...Continued from yesterday:
On Thursday, October 3, I toured the Sunrise of Gahanna senior care facility.
On Friday, October 4, I was back to sign the paperwork.
It so happened that I returned at around 3:15 pm, which was fifteen minutes into the 3 o'clock social hour which took place each afternoon at that time in the Bistro.
But when I arrived to sign the paperwork the business manager and a number of other managers and staff members were congregated in the Bistro where the social hour was taking place.
Or should have been taking place. Apparently, often the Friday afternoon social hour involves musical entertainment, and this week's musician, a dulcimer player, was stuck in traffic and had not yet arrived. Chairs had been set up in rows for the audience, who were waiting for the performer to show up and the show to begin.
The staff members were trying to keep the audience in good spirits, apologizing, looking at the clock, assuring everyone that the musician should be arriving soon, and hoping that was true. One of the managers had brought over her i-pad to at least produce some music, but, by bad luck, her i-pad chose that moment to plotz.
Seeing that the staff was preoccupied with the situation at hand, I didn't press my business at hand, which was signing up my mom for a room at Sunrise. I did notice that there was a nice-looking upright piano in the Bistro.
I offered my services to play some piano for the residents while they waited for the dulcimer player to arrive. My offer was quickly and gratefully taken up.
"Upbeat or mellow?" I asked the Sunrise Director.
"Upbeat, please!" replied the Director.
So I started with Lady Gaga's "Bad Romance," then took it down a notch with "Take My Breath Away." Someone in the audience requested "Amazing Grace," so I played and we sang a few verses of "Amazing Grace," at the end of which the very apologetic dulcimerist arrived.
He really was very good.
And so the social hour ended up being much enjoyed and my mom was signed up for a room at Sunrise.
...Continued from yesterday:
How hard could it be, I wondered.
...wasn't so hard or complicated logistically - emotionally was another matter - as it was all-consuming, and at times not a little overwhelming.
In any case, as soon as it was agreed upon by my siblings, my hubby and myself that my mother would move to Ohio under my guardianship I became consumed with the not only with the logistics of the operation, but with my sudden, unprepared-for new role as my mother's guardian.
The first task at hand was finding a senior care facility for my mother, which undertaking I began toute de suite. I decided to start my investigation with the assisted living facility closest to my house, then work my way outward.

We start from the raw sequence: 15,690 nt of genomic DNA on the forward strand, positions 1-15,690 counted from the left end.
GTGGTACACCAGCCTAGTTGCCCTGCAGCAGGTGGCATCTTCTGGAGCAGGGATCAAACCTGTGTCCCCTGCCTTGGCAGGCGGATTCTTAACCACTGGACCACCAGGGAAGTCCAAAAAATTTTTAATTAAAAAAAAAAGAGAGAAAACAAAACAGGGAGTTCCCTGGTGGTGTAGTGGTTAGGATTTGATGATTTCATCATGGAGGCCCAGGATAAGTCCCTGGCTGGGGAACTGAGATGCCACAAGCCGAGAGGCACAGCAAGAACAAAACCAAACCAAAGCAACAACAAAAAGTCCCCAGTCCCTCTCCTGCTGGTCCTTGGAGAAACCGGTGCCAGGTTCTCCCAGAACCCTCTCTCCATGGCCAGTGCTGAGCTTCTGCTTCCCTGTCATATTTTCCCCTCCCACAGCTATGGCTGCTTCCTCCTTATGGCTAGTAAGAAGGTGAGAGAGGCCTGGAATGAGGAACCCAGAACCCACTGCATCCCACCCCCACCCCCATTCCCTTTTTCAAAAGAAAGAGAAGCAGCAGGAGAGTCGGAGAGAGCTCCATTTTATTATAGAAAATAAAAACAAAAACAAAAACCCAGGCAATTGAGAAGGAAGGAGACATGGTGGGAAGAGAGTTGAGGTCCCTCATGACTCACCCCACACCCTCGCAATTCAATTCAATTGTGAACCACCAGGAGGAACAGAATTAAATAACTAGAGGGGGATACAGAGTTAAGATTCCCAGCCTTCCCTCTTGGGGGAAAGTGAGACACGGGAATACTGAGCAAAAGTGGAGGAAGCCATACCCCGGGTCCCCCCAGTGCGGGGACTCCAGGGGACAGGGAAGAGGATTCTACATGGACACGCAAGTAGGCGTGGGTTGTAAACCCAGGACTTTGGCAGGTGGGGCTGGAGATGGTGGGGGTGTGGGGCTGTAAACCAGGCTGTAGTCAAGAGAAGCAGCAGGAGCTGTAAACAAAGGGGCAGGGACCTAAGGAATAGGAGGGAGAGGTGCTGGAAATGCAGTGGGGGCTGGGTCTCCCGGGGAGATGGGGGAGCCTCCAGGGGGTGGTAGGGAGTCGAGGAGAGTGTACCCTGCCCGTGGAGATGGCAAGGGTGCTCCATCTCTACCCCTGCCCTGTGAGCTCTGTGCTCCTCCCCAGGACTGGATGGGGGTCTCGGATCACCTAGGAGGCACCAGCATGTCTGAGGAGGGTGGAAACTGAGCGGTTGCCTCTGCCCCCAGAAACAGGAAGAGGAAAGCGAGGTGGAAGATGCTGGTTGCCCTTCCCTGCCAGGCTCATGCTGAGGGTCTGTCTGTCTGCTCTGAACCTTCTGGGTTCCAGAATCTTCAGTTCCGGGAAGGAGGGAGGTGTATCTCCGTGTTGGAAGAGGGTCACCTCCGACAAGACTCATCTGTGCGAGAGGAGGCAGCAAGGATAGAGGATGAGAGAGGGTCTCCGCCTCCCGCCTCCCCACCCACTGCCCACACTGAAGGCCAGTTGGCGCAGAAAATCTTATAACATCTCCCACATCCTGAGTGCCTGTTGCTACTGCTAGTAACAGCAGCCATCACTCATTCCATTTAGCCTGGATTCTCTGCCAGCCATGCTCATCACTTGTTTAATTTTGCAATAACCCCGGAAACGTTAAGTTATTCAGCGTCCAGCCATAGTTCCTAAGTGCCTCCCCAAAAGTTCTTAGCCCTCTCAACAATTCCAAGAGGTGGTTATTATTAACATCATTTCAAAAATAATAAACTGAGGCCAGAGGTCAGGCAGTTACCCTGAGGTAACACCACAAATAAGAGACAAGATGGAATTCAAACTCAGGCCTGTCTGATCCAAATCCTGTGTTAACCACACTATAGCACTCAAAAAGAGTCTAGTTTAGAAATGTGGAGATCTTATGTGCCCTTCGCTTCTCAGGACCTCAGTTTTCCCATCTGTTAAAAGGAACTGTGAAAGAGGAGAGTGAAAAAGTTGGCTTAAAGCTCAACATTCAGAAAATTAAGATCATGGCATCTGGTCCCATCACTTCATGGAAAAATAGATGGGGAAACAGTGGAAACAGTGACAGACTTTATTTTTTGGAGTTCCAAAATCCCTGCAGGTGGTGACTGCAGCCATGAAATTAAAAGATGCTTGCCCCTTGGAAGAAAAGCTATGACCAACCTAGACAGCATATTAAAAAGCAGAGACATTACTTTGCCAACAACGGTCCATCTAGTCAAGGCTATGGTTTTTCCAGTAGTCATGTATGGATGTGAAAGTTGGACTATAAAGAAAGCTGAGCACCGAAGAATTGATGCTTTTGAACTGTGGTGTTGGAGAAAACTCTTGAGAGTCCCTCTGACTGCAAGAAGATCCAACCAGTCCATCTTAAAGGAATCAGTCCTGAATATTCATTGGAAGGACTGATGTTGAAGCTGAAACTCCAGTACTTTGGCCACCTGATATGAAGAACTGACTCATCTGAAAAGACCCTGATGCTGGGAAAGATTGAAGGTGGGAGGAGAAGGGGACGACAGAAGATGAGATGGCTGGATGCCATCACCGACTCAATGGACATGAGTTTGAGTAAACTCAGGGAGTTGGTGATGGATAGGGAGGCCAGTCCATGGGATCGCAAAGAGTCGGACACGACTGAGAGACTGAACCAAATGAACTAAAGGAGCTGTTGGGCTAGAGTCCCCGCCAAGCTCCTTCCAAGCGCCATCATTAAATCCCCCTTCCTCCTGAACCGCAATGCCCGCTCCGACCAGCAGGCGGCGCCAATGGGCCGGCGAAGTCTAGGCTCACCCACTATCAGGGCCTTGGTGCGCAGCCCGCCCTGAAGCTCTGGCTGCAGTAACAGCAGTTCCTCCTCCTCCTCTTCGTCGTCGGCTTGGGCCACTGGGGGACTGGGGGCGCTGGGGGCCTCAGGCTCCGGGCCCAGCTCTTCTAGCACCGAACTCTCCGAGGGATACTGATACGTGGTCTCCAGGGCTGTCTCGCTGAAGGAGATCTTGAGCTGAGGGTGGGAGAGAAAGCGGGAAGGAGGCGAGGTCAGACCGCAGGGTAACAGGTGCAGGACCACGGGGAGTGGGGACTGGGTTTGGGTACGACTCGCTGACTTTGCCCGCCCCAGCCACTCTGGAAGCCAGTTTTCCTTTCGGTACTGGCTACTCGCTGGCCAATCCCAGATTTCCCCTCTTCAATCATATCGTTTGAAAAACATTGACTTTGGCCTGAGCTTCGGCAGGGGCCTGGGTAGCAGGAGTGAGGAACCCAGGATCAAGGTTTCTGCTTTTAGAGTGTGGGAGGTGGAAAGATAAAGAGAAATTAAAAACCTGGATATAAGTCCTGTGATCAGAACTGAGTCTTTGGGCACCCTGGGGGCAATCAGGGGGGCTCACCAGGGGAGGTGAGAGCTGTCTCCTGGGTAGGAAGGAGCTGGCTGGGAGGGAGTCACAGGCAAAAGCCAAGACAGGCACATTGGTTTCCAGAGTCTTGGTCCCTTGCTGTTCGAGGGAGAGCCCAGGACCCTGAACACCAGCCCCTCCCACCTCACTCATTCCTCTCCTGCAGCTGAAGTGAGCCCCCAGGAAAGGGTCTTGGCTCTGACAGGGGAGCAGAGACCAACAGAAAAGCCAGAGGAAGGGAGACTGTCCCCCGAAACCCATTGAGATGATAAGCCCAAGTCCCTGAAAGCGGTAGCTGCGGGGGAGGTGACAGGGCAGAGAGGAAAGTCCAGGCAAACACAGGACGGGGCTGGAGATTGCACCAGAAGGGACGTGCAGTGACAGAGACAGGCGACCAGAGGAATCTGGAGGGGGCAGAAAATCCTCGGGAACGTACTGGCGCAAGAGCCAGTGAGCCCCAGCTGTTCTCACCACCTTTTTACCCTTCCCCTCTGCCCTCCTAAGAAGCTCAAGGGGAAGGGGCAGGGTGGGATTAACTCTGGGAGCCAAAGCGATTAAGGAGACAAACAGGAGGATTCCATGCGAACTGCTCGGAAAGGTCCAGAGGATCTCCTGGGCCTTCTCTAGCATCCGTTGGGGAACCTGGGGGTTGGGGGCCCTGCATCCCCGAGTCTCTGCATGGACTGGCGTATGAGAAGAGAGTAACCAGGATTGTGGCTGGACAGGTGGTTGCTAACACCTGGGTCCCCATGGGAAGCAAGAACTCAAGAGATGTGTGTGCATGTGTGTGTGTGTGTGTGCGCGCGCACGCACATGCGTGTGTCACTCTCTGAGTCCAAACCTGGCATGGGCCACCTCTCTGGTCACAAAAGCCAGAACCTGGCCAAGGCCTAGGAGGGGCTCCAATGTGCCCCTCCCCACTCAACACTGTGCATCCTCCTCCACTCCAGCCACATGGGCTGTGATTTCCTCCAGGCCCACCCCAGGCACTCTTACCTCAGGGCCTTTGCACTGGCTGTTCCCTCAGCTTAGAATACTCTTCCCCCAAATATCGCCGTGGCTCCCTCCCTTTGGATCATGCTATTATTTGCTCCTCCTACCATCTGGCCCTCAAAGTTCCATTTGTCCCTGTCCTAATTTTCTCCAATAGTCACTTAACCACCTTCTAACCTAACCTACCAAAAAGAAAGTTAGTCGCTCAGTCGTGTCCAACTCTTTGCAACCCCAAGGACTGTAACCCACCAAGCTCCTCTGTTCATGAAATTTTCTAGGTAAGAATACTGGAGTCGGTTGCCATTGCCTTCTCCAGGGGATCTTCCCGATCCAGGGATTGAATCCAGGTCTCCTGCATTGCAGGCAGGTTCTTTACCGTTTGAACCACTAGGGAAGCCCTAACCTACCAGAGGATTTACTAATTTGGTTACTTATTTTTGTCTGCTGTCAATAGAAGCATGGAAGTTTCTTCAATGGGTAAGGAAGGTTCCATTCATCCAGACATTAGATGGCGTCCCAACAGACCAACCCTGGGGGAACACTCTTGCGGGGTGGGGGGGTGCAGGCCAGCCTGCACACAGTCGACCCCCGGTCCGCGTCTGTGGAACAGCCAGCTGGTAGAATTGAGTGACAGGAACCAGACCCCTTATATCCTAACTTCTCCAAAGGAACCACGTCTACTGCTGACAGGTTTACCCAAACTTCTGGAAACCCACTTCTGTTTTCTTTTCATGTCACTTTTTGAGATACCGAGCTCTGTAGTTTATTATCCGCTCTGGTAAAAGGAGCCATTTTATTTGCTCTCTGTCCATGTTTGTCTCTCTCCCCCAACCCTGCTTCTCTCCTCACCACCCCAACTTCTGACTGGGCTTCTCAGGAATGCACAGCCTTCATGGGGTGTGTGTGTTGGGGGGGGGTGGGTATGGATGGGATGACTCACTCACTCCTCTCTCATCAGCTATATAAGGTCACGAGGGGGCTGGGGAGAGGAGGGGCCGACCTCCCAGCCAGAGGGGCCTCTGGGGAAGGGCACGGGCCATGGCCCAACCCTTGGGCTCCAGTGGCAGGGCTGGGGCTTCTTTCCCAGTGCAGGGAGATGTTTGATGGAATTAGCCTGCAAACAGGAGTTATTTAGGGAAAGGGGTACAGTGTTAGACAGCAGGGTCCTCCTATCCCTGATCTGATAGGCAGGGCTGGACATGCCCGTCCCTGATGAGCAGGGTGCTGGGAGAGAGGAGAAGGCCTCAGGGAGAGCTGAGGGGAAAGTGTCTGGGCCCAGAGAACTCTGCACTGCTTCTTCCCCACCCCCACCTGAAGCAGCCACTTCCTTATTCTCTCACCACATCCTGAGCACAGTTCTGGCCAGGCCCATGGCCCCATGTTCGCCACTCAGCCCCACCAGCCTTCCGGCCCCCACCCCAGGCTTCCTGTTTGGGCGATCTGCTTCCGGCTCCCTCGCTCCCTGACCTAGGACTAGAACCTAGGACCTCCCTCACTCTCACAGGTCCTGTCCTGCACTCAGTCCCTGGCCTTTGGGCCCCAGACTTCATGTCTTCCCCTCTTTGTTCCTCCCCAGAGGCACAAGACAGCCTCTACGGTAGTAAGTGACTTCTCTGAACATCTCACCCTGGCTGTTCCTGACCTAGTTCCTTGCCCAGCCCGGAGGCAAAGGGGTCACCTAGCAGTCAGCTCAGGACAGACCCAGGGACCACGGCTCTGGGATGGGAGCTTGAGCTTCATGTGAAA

As it turned out, the care facility closest to my house was less than a mile away, a place called Sunrise of Gahanna where my daughter Claire had worked for a summer before she started nursing school. I recalled her saying at that time what a nice place it was. And so I scheduled an appointment for Tom and I to visit Sunrise on Thursday, October 3.
We entered through the pretty front patio,
...into a bright, beautiful lobby,
...where we were greeted by a big friendly Labradoodle named Ginger who nonetheless made a beeline back to her cage when I pulled out my camera.
"She doesn't like having her picture taken," chuckled the Concierge, as the friendly lady who works at the front desk is known.
Tom and I met with the Sunrise sales manager, a sunny young lady who talked to us at length about the the facility's assisted living and memory care units. We learned that Sunrise is a chain of senior care facilities based on the Swedish model of senior care, which involves elderly people living together in community houses.
The sales manager explained that at Sunrise the assisted living residents lived in one of two "neighborhoods," each with twelve residents. There was a memory care or dementia unit as well, also divided into two neighborhoods of twelve residents each.
We then toured the assisted living area, starting with the Bistro, a social gathering and activities place situated between the two neighborhoods where snacks and drinks were always available to the residents.
We headed down the hallway from the Bistro, past another hallway leading to the memory care neighborhood,
...to one of the assisted living neighborhoods.
The residents' rooms opened into a homey great room consisting of a living room,
...and kitchen where the meals were prepared.
After our indoor tour we had a look at the courtyard where, we were told, the residents enjoy gathering in nice weather.
Now, it wasn't just that I found this place cozy and charming or that that every staff member we met that day, from the Director to the care managers to the housekeepers was friendly, cheerful and seemed to like their job (even a couple of care givers apparently taking an outside break whom Tom and I had passed on our way into the building had smiled and said hello to us as we passed); it was also this sign in the lobby:
...that made me know that my search for a place for my mom to live was over, thankfully, on the first try.
To be continued...
Congress is holding Presidential impeachment hearings and the bombshells are dropping daily; our country is on the cusp of a Presidential election year and new candidates are popping into the ring by the day; there's been another mass shooting; chaos reigns in Hong Kong; a hunter in China caught bubonic plague after eating a wild rabbit; there's a world-wide loneliness epidemic for which reason the U.K. has appointed a Minister for Loneliness; the world is on fire. Literally. And my house is a mess.